Tuesday, February 2, 2016

We Have Been Here Before --

Fort Pickens Campground on the Gulf Islands National Seashore --but never with these guys, and that made ALL THE DIFFERENCE.

Actually, both Keith and Susanne have advanced degrees in Marine Sciences but they don't correct us when we go searching for "Dolphins", only when we are about to make a grevious mistake like not ordering the coconut shrimp. We were both on abbreviated trips to the Florida Panhandle but managed to connect for several days of non-stop merriment.

Our campsite was snuggled under the live oaks recovering nicely from a series of coastal storms...

...while their more open site featured a great view of the sunsets and an evening concert from the frog chorus.




The morning mist clouded the woody plants just beyond our bedroom windows.



There was, of course, beach walking...




And sunsets...














 

On a sunny Saturday, we walked the squares of downtown Pensacola, picking our favorites from the handsomely restored buildings, modest and grand.

Patty chose a pristine Cypress cottage, perfect in every way.


We happened on an elegant wedding near Seville Square and a monster pipe laying ship which Keith explained next day as we returned for yet another go at the coconut shrimp wharfside.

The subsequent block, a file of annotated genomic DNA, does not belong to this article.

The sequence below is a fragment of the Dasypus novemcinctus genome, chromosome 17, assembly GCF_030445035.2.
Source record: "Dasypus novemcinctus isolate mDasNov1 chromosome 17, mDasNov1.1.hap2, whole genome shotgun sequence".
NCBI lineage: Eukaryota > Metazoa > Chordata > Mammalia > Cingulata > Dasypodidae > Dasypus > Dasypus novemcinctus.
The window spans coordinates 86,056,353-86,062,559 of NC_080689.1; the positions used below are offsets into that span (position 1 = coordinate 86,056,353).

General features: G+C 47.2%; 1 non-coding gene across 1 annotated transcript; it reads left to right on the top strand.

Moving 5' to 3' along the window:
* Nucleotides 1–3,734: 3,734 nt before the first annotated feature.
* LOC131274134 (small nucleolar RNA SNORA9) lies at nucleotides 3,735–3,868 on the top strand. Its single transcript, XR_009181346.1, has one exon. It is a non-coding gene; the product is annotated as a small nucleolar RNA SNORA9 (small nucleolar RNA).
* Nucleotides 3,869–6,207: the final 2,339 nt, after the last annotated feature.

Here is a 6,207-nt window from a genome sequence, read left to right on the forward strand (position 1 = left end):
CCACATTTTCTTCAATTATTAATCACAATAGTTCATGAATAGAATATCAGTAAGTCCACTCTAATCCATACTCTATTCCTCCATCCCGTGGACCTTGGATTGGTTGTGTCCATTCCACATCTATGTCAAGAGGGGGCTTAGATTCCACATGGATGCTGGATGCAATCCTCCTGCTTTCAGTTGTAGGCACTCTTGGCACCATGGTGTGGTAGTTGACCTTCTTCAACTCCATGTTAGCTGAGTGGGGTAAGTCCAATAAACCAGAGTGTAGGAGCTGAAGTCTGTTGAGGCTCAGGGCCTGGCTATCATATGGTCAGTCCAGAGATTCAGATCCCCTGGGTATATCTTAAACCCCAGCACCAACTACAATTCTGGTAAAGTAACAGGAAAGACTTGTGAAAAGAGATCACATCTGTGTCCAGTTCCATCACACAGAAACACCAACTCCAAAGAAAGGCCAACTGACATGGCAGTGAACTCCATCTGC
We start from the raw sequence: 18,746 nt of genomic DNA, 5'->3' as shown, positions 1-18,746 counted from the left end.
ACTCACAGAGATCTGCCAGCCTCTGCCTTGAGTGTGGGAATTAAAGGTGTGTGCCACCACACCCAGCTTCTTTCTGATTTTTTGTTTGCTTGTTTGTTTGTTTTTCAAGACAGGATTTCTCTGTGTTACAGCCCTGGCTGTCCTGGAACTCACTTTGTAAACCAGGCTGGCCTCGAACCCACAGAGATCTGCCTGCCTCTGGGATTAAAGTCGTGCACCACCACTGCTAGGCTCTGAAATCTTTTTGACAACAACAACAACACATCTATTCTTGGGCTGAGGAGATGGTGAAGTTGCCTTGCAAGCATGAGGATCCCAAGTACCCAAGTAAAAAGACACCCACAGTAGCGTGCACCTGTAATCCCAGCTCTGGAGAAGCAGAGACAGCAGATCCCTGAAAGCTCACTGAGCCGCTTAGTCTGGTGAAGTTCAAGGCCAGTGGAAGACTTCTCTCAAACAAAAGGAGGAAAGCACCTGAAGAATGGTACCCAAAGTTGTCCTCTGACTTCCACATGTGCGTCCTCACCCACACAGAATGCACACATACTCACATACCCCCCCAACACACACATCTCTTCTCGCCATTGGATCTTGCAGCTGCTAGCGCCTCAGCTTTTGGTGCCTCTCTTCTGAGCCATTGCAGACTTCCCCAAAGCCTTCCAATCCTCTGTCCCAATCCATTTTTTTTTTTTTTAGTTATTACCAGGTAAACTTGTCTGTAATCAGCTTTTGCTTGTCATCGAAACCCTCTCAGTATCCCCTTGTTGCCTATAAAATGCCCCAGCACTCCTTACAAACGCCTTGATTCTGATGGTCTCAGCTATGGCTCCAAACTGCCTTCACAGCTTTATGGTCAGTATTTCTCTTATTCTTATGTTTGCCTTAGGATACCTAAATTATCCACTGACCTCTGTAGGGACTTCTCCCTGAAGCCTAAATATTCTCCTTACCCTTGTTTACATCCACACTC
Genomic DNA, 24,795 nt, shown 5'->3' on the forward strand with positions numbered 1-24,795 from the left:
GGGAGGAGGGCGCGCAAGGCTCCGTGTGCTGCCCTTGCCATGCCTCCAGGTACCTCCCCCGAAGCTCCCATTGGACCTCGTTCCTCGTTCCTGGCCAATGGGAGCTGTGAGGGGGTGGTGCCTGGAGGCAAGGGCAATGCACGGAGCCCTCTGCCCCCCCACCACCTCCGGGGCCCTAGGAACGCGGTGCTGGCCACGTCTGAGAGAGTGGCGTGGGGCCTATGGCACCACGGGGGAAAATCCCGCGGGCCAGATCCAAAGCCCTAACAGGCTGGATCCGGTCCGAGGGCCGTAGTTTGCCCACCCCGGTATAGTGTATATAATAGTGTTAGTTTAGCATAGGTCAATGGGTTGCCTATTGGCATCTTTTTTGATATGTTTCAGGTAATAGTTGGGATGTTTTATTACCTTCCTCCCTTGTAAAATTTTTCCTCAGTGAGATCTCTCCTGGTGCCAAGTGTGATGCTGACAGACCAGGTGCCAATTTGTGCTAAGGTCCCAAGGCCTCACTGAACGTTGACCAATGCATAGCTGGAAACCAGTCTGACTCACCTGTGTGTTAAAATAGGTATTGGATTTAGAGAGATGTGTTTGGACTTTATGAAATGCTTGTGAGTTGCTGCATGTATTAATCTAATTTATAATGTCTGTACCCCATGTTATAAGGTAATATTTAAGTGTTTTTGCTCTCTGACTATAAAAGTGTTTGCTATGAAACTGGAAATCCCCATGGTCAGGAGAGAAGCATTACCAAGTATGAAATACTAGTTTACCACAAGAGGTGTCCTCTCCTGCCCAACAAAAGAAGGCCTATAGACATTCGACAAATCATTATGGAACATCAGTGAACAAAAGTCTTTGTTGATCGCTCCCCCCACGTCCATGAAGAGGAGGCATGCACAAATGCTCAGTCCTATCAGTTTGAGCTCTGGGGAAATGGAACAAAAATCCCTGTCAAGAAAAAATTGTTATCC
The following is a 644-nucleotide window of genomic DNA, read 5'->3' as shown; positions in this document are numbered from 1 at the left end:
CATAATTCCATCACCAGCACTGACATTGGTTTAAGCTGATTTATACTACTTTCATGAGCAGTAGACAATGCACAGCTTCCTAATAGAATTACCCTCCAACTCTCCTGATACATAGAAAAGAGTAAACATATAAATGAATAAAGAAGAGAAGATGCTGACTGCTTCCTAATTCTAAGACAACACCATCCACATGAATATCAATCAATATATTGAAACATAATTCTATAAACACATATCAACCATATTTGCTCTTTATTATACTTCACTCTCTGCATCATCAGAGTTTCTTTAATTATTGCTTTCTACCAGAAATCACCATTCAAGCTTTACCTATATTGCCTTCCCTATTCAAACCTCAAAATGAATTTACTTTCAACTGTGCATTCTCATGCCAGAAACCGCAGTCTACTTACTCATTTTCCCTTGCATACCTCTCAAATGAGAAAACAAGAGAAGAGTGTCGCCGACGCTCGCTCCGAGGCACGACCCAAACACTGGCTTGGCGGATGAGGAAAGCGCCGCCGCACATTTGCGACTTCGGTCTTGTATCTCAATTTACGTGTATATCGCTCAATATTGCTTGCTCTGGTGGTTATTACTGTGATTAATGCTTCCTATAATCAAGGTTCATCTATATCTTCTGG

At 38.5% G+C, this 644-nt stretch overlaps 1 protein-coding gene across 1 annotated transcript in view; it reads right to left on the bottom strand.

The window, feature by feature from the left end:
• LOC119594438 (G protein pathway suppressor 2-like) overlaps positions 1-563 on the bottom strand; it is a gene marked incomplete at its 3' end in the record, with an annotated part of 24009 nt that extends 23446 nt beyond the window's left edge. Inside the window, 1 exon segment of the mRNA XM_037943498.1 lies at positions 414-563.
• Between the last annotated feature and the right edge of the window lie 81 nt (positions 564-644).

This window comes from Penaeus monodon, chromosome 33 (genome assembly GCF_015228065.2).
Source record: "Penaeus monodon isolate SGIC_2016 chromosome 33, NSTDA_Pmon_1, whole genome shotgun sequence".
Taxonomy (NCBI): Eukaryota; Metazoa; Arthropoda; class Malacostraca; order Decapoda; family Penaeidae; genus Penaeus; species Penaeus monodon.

Of course we biked around the island, visited the fort, speculated on the gun emplacemnts and took the time-honored image of the long gallery of arches...



 

Patty even picked out a boat, but Al has to figure out the hitch....

 

 

Saturday, October 10, 2015

PRETTY ISN'T IT?

 

...Being a lengthy, convoluted and arcane account of the creation of this art. Not recommended for anyone actually seeking useful information...



I Guess it all started with a quick Google search. We had dawdled away lots of prime autumn weather with doctors, Volleyball and football. There were just a few days to reach Jonesborough TN and the International Storytelling Festival.. Al Thought he remembered the Distance at 630+ MILES and projected a two day excursion by (Aghh!) Interstates--Montgomery, Birmingham, Chattanooga, Knoxville, local transition to Jonesborough..

When Patty slipped into the Navigator's seat and adjusted her Black Belt in Ipad navigation, Al was already whining about the route he had chosen.

"I wish we didn't have to go through BIRMINGHAM..."

IN A VERY SHORT TIME, he received the revised clearance.

"Airsteam 26, in 22 miles, right turn on State Route 145. Transition to county 61, report Wilsonville"

(I love it when she talks Air Traffic Control.)

"Oh, and Honey, that's six and a half HOURS and we are now looking at an ETA of 7:15. We could make it in before dark and no overnight at Walmart ."

The road was gorgeous two lane with no traffic. We slipped around Birmingham , enjoyed the renovated interstate along Lookout Mountain and generally had a smooth flight, err, drive.

We were approaching Jonesborough as the sun was setting; we were low on fuel but the onboard calculator said we had enough...(If we stopped for fuel, we would lose 15 minutes we would need to slip into our preselected site before dark.) We proceeded on...